Food court, housing in Roseland Village renewal project approved by Sonoma County Board of Supervisors
A taste of Mexico is coming to Roseland as an outdoor food court serving Oaxacan cuisine this summer, the first tangible element of a long-awaited redevelopment project on the site of a former shopping center.
The Mitote Mexican Food Park will temporarily fill about 7,000 square feet of the 7-acre site on Sebastopol Road at West Avenue, serving as a placeholder for future development of about 10,000 square feet of shops, according to a development plan approved Tuesday by the Sonoma County Board of Supervisors.
Octavio Diaz, owner-chef of the Agave Mexican Restaurant in Healdsburg, will operate the food court, which will make use of shipping containers and portable tables, chairs and lighting.
“This is a great way for us to deliver some benefit to the community right away,” said Ben Wickham, affordable housing director for the Sonoma County Community Development Commission.
The commission’s plan for Roseland Village, unanimously approved by supervisors Tuesday, also includes 175 apartments and a future public library.
MidPen Housing, a Foster City affordable housing developer, would build 75 affordable apartments, while another company, UrbanMix Development, would build 100 market-rate apartments, a prospect cheered by the supervisors and county officials.
“You guys have been phenomenal,” Supervisor Lynda Hopkins said, congratulating the commission staff for accomplishing “a huge uphill climb” on the redevelopment project intended to jump-start improvements to the predominantly Latino area annexed into Santa Rosa in 2017.
It took 30 years to get a community park in the Moorland neighborhood adjoining Roseland, Hopkins said.
A 4.4-acre park dedicated to Andy Lopez, the 13-year-old fatally shot by a sheriff’s deputy in 2013, was opened last year, fulfilling a longstanding need for the Moorland community. Political pressure in the wake of the shooting prompted city and county officials to reach an annexation agreement two years ago.
“Maybe we’re on the goal line,” Supervisor Susan Gorin said, noting that redevelopment of the shopping center site had been discussed for decades and was sidelined by the recession.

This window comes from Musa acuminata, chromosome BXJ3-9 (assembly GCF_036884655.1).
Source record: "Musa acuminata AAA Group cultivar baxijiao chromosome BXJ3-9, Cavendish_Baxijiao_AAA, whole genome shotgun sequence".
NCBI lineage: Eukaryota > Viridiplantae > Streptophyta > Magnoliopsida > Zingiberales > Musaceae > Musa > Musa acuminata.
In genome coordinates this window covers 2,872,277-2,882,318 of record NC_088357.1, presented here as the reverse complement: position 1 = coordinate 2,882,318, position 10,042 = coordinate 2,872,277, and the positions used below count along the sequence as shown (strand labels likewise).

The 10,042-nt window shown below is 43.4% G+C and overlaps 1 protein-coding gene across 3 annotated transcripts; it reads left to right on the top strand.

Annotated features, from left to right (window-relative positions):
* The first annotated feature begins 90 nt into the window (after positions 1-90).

“I can see a whole lot of family gatherings happening, around the clock,” she said, referring to the food court, which has been nicknamed “Plaza Temporal.”
“This is a big day for us,” said Margaret Van Vliet, executive director of the county commission, which purchased the property for about $3.5 million in 2010.
The project, however, has a long way to go and still needs a financing plan, she told the supervisors.
No one from Roseland was present Tuesday to comment on the vote, but the project has picked up one opponent.
John Paulsen, who owns a retail center just south of the redevelopment site, told supervisors their project would infringe on parking spaces that serve his tenants, including the Camacho Market. In an interview, Paulsen said the parking is protected by an easement jointly approved by his father, Viggo Paulsen, and Hugh Codding when they co-developed the center in 1955.
Paulsen said he has appealed the Santa Rosa Planning Commission’s approval of Roseland Village last month, prompting a review by the City Council.
Wickham said county officials have spoken with Paulsen and are “well aware of the situation,” declining any additional comment.
Three tenants on the redevelopment site — Dollar Tree, the Roseland branch library and the Roseland Boys and Girls Teen Club — will be allowed to remain until Santa Rosa approves the project plans.
Those buildings will be demolished, but Wickham said the county is helping the library find an interim location for use until it returns to Roseland Village.
Construction of the food park will start after Cinco de Mayo, with an opening in early summer, he said.
You can reach Staff Writer Guy Kovner at 707-521-5457 or firstname.lastname@example.org. On Twitter @guykovner.